Parents take up role of fired truant officers

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One sunny morning in May, Rosa Guerrero, the mother of a Farragut High School graduate, grabs a couple of folders at the school and heads out to knock on neighborhood doors. She’s in search of truants. This day, she doesn’t have to go far.

Just across 24th Street from the school, she knocks on the door of a senior who has missed a total of 25 days of school and is failing three classes. To her surprise, the young man answers the door.

“I’m not in school because I have a doctor’s appointment this afternoon,” he tells her. Asked about all the other days, he points to his leg and the stitches that run down the length of it and says he’s suffering from a leg injury. He also says his medication makes it hard for him to focus in class.

Guerrero believes the boy, but stresses the importance of attending school. She then asks to speak to his father. In Spanish, she tells the man that if his son continues to miss school, he may not graduate. The father, who has been in Mexico, says that he was unaware of the absences but will make sure his son returns to school and stays there. Guerrero asks him to sign a form attesting to their conversation.

The following week, Guerrero happily reports the student is back in school.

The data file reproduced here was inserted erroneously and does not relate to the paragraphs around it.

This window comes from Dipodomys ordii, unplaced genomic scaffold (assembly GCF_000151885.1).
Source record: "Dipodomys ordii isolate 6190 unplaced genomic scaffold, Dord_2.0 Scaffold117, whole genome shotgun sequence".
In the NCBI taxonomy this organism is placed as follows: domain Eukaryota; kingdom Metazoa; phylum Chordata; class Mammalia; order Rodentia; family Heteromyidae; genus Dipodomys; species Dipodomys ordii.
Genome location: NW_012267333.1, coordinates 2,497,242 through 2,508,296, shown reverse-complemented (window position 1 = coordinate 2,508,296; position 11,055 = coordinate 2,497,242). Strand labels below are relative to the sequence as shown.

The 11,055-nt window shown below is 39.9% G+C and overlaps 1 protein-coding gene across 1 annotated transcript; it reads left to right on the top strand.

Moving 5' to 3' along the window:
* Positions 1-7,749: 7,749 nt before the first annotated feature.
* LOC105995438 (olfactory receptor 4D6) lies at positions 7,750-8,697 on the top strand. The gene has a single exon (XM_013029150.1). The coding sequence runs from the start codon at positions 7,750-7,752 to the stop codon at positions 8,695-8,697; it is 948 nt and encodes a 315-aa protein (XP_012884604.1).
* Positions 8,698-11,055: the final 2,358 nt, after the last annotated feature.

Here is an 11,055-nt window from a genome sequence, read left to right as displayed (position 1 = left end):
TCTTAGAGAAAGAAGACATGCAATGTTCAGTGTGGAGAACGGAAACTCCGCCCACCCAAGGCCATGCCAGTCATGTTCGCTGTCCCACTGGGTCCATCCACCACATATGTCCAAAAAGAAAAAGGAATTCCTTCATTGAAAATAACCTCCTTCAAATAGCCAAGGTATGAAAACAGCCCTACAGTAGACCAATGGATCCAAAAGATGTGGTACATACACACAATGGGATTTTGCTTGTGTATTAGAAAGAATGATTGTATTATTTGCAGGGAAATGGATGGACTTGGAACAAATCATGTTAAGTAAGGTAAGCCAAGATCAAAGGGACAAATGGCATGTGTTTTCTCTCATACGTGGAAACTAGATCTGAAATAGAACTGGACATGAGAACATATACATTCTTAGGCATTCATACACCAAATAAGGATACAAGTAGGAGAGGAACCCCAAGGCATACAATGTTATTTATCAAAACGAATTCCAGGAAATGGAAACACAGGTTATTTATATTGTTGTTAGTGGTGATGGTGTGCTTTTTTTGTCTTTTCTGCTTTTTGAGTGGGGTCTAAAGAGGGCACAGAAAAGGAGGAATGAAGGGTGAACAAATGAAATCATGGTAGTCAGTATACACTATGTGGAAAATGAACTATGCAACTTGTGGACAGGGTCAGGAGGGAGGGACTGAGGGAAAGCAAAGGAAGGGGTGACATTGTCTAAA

‘Parents don’t know’

“A lot of times, the parents don’t know their kids are not going to school,” says Guerrero. “But once they do, most of them respond positively. In fact, when I make phone calls and write letters, I have parents come to the school to see me about their kids. So far, I have only had to make 20 home visits this year for hard-to-reach students.”

Guerrero is part of the School Board’s Truancy Outreach Program (TOP), which provides a total of $1.3 million to high schools to hire parents part time to call absent students, set up parent conferences and track down truants. The program was launched in 1996, four years after a previous School Board eliminated full-time truant officers to save $4 million and help close a $156 million budget gap. (See Catalyst, December 1992.) TOP parents are paid $8 an hour.

“It’s as effective as anything else we’re doing at Kelvyn Park, if not more,” says Louise Brennan, the TOPS coordinator at Kelvyn Park High. “I think the program needs to be expanded. I’ve been to meetings with colleagues from other schools, and there’s a need to expand the program because it’s effective.”

Program shrinking

The board reports that in 1997-98, TOP parents made an average of 278 phone calls, visited 44 homes and held 67 parent conferences every month. As a result, 7,000 truants returned to school, according to the board. Currently, 68 of the system’s 77 high schools participate in TOP.

Most schools Catalyst contacted complained that the board has cut funding. Until this school year, they say, they received enough money to employ four parents 20 hours a week; this year, they are able to pay only two parents to work 20 hours and one to work 10.